The amount of the different materials in milk varies under the following rules. The proportion of albumin increases as the milk sugar decreases, and the fat remains the same as the period of lactation advances. The portions of milk last drawn are much richer in fats than that which is first taken from the gland. In the evening the milk is richer in fat than in the morning. The general amount of solid constituents falls up to the age of thirty years, then gains slightly until thirty-five, after which age the milk becomes decidedly thinner. These points should be borne in mind, as a knowledge of them may prove useful in the selection of a wet-nurse.
Fig. 168. Section of the Mammary Gland of a Cat in the early stages of lactation. (A) Cavity of alveoli filled with granules and globules of fat. 1,2,3. Epithelium in various stages of milk formation.
Fig. 169. Cells of Mammary Gland during lactation, stained with osmic acid so as to show the various sized oil globules as black masses. (Cadiat).
Although the blood contains albumins, fats, etc., very similar to those which form the solid parts of the milk, we have good reason for thinking that the constituents of milk are not merely extracted from the blood, but that the manufacture of this valuable secretion is due to the activity of the protoplasm of the gland cells, which construct the various ingredients out of their substance.
It has been suggested, as a simple explanation of the formation of milk, that the cells undergo fatty degeneration, and the secretion is then only the debris of the degenerated cells.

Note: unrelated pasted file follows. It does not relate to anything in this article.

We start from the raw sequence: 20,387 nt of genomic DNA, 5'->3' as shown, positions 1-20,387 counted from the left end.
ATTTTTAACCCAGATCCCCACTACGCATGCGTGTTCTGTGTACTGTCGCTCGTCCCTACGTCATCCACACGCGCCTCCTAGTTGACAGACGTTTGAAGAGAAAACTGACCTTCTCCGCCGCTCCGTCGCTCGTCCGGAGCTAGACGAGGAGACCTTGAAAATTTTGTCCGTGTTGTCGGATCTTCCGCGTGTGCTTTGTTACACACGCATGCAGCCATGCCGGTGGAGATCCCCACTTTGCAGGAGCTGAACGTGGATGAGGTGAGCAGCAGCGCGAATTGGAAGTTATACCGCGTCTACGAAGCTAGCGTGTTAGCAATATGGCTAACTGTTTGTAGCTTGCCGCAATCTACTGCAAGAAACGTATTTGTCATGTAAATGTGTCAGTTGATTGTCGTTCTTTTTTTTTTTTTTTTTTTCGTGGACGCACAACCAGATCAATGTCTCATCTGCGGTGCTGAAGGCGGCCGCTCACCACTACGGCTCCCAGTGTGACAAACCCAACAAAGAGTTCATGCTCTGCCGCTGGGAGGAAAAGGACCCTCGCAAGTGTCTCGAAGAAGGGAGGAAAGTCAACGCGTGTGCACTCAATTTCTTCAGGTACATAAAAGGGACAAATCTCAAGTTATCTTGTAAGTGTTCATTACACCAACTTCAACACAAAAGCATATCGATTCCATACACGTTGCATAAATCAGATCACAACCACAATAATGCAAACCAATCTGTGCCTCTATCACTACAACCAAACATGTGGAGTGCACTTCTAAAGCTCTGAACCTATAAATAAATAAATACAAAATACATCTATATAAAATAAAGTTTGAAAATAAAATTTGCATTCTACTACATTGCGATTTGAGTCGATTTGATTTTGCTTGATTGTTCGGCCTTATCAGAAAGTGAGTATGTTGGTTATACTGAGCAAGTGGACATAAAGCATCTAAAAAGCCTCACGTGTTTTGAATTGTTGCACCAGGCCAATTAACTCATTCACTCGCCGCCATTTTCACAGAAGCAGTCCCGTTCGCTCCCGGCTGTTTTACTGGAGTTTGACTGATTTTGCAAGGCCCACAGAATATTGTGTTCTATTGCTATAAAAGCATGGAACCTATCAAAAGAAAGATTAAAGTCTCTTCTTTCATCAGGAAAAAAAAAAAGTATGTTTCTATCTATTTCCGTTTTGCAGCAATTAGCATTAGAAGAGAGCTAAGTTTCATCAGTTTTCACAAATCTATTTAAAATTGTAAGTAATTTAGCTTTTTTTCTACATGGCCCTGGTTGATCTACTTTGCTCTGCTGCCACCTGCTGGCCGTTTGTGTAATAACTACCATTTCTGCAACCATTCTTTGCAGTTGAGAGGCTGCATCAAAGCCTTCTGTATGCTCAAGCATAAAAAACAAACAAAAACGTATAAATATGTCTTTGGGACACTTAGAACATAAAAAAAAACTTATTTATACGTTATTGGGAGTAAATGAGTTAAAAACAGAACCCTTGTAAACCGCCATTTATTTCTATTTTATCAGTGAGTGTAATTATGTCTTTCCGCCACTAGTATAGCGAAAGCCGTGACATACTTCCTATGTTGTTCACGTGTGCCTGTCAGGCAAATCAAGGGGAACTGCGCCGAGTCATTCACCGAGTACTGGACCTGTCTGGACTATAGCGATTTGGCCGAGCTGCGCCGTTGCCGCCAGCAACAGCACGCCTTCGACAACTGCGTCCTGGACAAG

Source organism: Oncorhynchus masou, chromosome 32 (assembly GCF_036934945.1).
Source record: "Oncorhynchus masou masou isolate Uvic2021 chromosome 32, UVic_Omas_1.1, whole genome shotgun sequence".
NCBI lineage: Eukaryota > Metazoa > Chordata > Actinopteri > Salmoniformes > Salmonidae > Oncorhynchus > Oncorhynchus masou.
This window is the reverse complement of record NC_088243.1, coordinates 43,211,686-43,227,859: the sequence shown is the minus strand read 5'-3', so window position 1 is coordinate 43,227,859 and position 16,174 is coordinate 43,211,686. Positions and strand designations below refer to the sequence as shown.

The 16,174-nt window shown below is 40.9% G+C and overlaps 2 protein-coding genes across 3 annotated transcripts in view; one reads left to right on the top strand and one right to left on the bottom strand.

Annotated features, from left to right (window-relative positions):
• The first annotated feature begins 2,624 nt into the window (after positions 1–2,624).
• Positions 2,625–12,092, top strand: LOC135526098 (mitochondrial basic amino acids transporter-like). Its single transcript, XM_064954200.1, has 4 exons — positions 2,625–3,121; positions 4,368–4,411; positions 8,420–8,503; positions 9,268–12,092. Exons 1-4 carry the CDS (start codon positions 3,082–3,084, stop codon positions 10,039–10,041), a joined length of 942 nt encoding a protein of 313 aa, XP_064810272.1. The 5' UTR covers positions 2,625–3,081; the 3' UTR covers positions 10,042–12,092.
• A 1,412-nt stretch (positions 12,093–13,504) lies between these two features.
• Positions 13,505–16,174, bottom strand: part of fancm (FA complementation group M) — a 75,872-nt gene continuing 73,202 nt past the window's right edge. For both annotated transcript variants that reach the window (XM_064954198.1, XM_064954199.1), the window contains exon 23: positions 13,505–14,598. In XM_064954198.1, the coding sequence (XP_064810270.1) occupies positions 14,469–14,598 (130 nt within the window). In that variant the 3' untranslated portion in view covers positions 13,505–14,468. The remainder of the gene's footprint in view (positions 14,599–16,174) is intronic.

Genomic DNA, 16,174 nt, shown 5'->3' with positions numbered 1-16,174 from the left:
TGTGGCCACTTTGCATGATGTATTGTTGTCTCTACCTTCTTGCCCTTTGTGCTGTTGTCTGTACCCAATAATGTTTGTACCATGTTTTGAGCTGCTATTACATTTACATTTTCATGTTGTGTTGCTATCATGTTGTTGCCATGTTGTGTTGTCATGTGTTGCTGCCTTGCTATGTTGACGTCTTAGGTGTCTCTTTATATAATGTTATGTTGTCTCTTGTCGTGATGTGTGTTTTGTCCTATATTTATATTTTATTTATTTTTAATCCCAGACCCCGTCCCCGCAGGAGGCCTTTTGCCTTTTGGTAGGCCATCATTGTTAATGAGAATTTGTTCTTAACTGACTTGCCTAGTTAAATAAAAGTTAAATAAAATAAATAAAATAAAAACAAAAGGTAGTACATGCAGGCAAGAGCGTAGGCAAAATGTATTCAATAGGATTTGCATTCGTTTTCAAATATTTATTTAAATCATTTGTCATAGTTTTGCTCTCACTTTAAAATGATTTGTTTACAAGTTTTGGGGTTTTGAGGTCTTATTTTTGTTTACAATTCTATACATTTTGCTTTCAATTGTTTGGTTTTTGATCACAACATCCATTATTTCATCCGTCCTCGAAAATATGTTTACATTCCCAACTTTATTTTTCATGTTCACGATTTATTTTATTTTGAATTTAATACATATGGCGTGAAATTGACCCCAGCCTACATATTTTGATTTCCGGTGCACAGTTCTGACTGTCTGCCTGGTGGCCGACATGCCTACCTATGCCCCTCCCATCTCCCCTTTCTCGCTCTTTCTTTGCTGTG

Some facts support this view. In the first place, the ingredients one finds in milk are suggestive of, though not identical with, the chemical materials which can be obtained from protoplasm by chemical disintegration rather than of any group of substances found in the blood. Further, we find that the so-called colostrum corpuscles, which appear to be secreting cells filled with fat particles, are thrown off from the gland in the early stages of the secretion, and appear in numbers in the milk.
But these colostrum corpuscles soon cease to be thrown off in the secretion, and the saccules of the glands during active lactation do not contain any signs of the debris of cast-off cells, or any gradations in degeneration. Only one row of finely-granular cells is found lining the saccules, and the cavities are filled with globules of various sizes. From this it would appear that in the earlier stages of the production of the secretion, the mammary cells, after a long period of inactivity, are so unaccustomed to the duty they are called upon to perform, that they succumb in the effort, and, being unable to produce the rich secretion and retain their vitality, they are cast off. Their offspring, however, after a generation or two, acquire the necessary faculty of making within their protoplasm all the necessary ingredients of the milk, and discharge them into the lumen of the saccules without themselves undergoing any destructive change.
The composition of the milk teaches us that the cells of this gland can manufacture from their own protoplasm casein, fat, milk sugar, etc., which fact shows beyond doubt that these complex materials may be made in the body.
The influence of the nervous system on the secretion of the mammary glands is distinctly shown by the wonderful sympathy between the' action of these glands and the conditions of the generative apparatus. Further, different emotions have an effect, not only on the quantity, but also on the quality of the secretion. Local stimulation also promotes the secretion, for the application of the child to the breast at once produces this effect, partly, it may be, through mental influences, but chiefly, no doubt, by reflex excitation of the gland following the local stimulation.
For the details of the dietetic value of milk, see Chapter V (Food), on Food, p. 102.